S79MX, 6m Activity from Seychelles
Kurt Bindschedler, HB9MX
Issue 65, May 2000

The S79MX QSL cardThe six-metre band has been available in the Seychelles since April 1999 as a result of my application to the licensing authorities. I am pleased to have been able to provide the first legal operation on six metres, using the call S79MX. For licensing purposes the Seychelles fall within ITU Region 1, but it may be of interest that operation is not allowed on some of the ‘usual bands’ most notably 80 metres.

Operation commenced using a five-element Tonna beam which was fixed at the top of a four metre long fibre glass mast and fixed in a north westerly direction. I had no idea what to expect in terms of propagation and peak times and so I commenced my operation by making CQ calls on CW during the daytime on 50.110MHz. The band was clean and quiet!

In the evening after dinner, I gave a CW call and JY9NX immediately responded - it was 17.37z, or 21.37 local time. This QSO was then immediately followed by two QSOs into IT9 and then nothing at all, even although I called continuously until after midnight.

The next evening, around the same time, I worked 9J2 and 9U5 and then a further 30 stations, all in the Mediterranean area. By now, I was growing in confidence and eager to see what else could be worked.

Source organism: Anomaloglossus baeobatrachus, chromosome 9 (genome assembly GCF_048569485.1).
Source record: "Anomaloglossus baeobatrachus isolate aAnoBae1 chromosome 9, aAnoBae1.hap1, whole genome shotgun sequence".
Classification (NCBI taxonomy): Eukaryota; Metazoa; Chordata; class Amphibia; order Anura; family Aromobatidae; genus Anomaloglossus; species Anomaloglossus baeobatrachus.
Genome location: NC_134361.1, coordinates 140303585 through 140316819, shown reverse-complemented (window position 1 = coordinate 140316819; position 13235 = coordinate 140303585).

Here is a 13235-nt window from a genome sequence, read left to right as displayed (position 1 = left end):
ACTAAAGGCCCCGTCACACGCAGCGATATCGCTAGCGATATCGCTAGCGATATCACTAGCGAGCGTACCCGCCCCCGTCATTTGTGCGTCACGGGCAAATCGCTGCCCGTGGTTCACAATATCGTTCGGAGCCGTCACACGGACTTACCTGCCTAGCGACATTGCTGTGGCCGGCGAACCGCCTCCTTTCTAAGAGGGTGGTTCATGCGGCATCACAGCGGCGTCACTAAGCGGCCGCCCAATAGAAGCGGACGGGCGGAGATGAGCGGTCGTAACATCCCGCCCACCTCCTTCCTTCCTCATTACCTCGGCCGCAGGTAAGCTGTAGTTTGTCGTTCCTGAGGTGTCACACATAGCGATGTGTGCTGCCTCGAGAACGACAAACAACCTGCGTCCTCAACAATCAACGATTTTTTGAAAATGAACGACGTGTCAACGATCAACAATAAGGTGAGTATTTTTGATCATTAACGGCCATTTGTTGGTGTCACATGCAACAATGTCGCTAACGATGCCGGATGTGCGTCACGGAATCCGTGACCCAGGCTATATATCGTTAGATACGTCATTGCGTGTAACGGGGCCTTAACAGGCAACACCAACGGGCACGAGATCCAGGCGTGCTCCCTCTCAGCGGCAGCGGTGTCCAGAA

Heavy tropical rain, high winds and close lightning then hit the Seychelles and hampered operation, nevertheless during this time I had my first super-DX QSO, with YV1DIG at a distance of 13,545 km. This QSO was made at 17.48z, which in my experience is a good time for operation from S79.

Despite the atrocious weather, I was able to raise the antenna up to 12 metres and also make it rotatable. A few days later at 19.09z, I was able to work J37LD in Grenada at a distance of 13,545 km and I also worked him again the following night too!

Another evening, I decided to point the beam East and started calling at 16.00z. I was answered by VR2LC and other stations in Hong Kong, followed by JAs in Okinawa. Most of my operation had been on CW but I was asked by the stations in the Far East to go onto SSB. Some of them were very strong, up to a genuine 58.

I eventually worked 9M6, 9M2, BV, YC and S21 but signals were often prone to deep and rapid fading. Swinging the beam North would immediately result in being called by Italian and other Mediterranean stations after the QSOs with the Far East.

I was able to work almost everyone in Africa and also in the mid-Atlantic including EA8, CT3 and CU, but was unable to make it with ZS6BTE. This was possibly due to a high mountain chain in his direction.

Only on one occasion was I called by a French and a Belgian station and I was unable to make any QSOs with G, DL, HB or OE. Working these and especially further North is going to be difficult and perhaps is best undertaken when an Es connection is possible. Anyway, I hope to be able to try again.

In conclusion, during 21 days of operation I had 309 QSOs including 72 dupes on both CW and SSB. I worked 45 DXCC countries and in terms of numbers worked the most QSOs were made with Italy, followed by Japan, followed by Hong Kong.

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